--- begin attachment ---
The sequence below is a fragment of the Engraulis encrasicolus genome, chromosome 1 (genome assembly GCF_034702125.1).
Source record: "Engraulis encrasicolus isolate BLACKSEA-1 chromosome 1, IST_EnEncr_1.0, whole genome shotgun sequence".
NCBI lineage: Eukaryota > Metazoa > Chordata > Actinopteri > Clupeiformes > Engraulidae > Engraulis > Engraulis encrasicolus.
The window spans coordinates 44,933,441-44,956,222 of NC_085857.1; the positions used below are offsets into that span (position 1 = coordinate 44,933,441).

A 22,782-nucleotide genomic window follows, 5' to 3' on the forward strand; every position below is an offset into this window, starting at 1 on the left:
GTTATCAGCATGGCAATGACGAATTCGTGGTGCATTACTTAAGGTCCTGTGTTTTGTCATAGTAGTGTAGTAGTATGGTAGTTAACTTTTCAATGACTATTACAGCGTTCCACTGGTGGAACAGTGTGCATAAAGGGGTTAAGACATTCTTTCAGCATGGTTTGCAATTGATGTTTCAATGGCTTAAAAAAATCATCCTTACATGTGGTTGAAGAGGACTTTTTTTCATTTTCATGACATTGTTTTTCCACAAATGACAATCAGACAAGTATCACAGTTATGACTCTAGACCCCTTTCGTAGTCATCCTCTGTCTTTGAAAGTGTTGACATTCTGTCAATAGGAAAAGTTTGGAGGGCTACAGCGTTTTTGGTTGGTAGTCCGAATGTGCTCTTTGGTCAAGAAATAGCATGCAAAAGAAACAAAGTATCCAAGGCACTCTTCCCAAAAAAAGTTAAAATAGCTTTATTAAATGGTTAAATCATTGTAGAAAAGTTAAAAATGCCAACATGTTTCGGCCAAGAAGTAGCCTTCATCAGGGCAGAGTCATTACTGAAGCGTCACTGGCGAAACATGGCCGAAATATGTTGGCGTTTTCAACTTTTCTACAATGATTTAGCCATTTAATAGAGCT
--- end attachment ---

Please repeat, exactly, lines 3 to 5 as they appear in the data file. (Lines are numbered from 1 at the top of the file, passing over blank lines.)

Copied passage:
NCBI lineage: Eukaryota > Metazoa > Chordata > Actinopteri > Clupeiformes > Engraulidae > Engraulis > Engraulis encrasicolus.
The window spans coordinates 44,933,441-44,956,222 of NC_085857.1; the positions used below are offsets into that span (position 1 = coordinate 44,933,441).

A 22,782-nucleotide genomic window follows, 5' to 3' on the forward strand; every position below is an offset into this window, starting at 1 on the left: